People mostly think about life insurance as a source of income when someone dies, but they forget that many insurance policies also can be a source of cash at other times.
If you have a life insurance policy with built-up cash value, you can borrow against that money and either repay the loan with interest or reduce the death benefit accordingly. Example: If you have a $100,000 life insurance policy but you owe $20,000 on a loan from that policy, your heirs would receive $80,000 as the insurance payout.
There are other options reserved for people who have been diagnosed with a terminal illness and have run out of other ways to pay their expenses. One example is a life insurance policy that can pay “accelerated death benefits” to an eligible policy holder — generally up to about 50 percent of the face value of the policy — in either a lump-sum payment or monthly payments that are deducted from the policy’s face value. When the policy holder dies, the rest of the death benefit is paid out.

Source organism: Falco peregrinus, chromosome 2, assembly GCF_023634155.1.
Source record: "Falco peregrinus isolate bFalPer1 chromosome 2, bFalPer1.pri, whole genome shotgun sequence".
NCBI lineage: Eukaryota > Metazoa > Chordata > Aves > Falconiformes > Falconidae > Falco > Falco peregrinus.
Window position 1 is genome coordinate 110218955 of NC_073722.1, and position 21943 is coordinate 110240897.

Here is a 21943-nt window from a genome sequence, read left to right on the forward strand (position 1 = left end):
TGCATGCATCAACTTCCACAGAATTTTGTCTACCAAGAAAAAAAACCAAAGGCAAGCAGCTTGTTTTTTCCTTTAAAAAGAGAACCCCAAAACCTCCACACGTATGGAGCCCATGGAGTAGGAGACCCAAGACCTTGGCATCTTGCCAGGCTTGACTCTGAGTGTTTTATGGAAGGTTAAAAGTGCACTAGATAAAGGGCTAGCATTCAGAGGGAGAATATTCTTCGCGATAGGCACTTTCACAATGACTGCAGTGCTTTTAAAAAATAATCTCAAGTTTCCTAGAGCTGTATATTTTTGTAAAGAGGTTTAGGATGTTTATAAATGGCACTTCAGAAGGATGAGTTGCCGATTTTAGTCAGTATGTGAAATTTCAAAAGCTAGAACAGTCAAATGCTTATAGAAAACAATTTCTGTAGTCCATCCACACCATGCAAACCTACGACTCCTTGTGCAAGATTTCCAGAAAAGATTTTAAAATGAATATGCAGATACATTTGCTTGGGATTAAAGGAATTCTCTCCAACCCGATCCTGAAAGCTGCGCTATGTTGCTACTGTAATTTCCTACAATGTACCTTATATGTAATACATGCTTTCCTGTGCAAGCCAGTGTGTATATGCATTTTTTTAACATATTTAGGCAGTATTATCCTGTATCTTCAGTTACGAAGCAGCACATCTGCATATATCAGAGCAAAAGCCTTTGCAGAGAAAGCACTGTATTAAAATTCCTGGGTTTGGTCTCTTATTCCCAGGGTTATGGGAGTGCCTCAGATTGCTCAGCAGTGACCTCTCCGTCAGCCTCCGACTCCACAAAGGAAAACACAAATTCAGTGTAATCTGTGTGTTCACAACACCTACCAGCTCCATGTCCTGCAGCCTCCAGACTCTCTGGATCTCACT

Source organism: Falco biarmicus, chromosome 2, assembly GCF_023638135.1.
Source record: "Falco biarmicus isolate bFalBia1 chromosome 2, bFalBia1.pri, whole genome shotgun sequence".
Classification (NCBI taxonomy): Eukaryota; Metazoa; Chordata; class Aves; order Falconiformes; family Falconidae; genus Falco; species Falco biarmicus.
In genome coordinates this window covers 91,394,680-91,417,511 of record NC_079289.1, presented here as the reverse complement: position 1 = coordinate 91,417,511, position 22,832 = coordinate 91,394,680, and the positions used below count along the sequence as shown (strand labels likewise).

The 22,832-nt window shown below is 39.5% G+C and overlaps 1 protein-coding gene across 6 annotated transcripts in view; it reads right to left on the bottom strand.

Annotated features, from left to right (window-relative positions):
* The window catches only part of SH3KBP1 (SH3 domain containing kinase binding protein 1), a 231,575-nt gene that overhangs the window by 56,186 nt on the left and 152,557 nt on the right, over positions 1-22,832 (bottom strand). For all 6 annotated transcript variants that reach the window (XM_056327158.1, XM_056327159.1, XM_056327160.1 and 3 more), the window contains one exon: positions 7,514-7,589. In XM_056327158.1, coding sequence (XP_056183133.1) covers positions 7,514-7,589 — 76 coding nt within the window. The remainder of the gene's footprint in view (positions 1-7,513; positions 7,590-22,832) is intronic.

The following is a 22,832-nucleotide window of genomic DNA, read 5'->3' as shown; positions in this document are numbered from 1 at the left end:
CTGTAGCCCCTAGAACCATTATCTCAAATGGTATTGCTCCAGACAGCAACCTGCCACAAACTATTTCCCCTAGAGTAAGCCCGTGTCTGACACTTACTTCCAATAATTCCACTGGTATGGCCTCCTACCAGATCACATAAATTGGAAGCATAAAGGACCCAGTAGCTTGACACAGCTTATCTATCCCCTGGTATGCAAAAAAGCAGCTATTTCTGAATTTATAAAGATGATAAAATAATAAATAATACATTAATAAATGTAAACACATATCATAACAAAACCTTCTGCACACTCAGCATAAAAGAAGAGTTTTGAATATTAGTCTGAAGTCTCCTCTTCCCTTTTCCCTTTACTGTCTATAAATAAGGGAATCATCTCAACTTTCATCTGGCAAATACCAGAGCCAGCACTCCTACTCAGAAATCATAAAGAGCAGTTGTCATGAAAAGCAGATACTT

Another possibility is to “sell” your life insurance policy to obtain a lump-sum of about 40 to 80 percent of the face value in exchange for the right to receive the full insurance payout when you die. This is known in the insurance business as a “viatical settlement.”
These and other options for tapping life insurance policies can be complicated (including tax and other implications), and they are not right for everyone. Consider getting guidance from your state government’s insurance regulator (listed in your local phone book or on the Web site of the National Association of Insurance Commissioners.